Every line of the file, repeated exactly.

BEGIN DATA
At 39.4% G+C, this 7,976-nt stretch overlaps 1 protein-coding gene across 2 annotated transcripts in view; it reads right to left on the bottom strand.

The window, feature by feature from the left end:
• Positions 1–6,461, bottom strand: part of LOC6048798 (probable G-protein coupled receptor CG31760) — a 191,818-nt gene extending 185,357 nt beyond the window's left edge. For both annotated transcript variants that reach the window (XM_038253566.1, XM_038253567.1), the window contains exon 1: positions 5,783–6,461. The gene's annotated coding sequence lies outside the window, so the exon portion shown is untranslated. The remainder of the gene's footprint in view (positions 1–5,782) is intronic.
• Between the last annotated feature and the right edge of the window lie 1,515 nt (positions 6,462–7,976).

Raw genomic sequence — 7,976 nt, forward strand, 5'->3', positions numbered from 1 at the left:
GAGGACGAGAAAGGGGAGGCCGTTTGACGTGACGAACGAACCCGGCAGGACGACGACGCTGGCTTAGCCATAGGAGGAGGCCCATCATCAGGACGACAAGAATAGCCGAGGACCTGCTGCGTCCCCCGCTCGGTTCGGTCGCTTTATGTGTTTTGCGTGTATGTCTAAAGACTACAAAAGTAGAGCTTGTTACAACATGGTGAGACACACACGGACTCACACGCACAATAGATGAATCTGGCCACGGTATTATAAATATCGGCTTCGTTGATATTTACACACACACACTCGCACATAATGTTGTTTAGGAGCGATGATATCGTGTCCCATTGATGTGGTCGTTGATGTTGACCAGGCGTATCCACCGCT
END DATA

At 39.4% G+C, this 7,976-nt stretch overlaps 1 protein-coding gene across 2 annotated transcripts in view; it reads right to left on the bottom strand.

The window, feature by feature from the left end:
• Positions 1–6,461, bottom strand: part of LOC6048798 (probable G-protein coupled receptor CG31760) — a 191,818-nt gene extending 185,357 nt beyond the window's left edge. For both annotated transcript variants that reach the window (XM_038253566.1, XM_038253567.1), the window contains exon 1: positions 5,783–6,461. The gene's annotated coding sequence lies outside the window, so the exon portion shown is untranslated. The remainder of the gene's footprint in view (positions 1–5,782) is intronic.
• Between the last annotated feature and the right edge of the window lie 1,515 nt (positions 6,462–7,976).

Raw genomic sequence — 7,976 nt, forward strand, 5'->3', positions numbered from 1 at the left:
GAGGACGAGAAAGGGGAGGCCGTTTGACGTGACGAACGAACCCGGCAGGACGACGACGCTGGCTTAGCCATAGGAGGAGGCCCATCATCAGGACGACAAGAATAGCCGAGGACCTGCTGCGTCCCCCGCTCGGTTCGGTCGCTTTATGTGTTTTGCGTGTATGTCTAAAGACTACAAAAGTAGAGCTTGTTACAACATGGTGAGACACACACGGACTCACACGCACAATAGATGAATCTGGCCACGGTATTATAAATATCGGCTTCGTTGATATTTACACACACACACTCGCACATAATGTTGTTTAGGAGCGATGATATCGTGTCCCATTGATGTGGTCGTTGATGTTGACCAGGCGTATCCACCGCT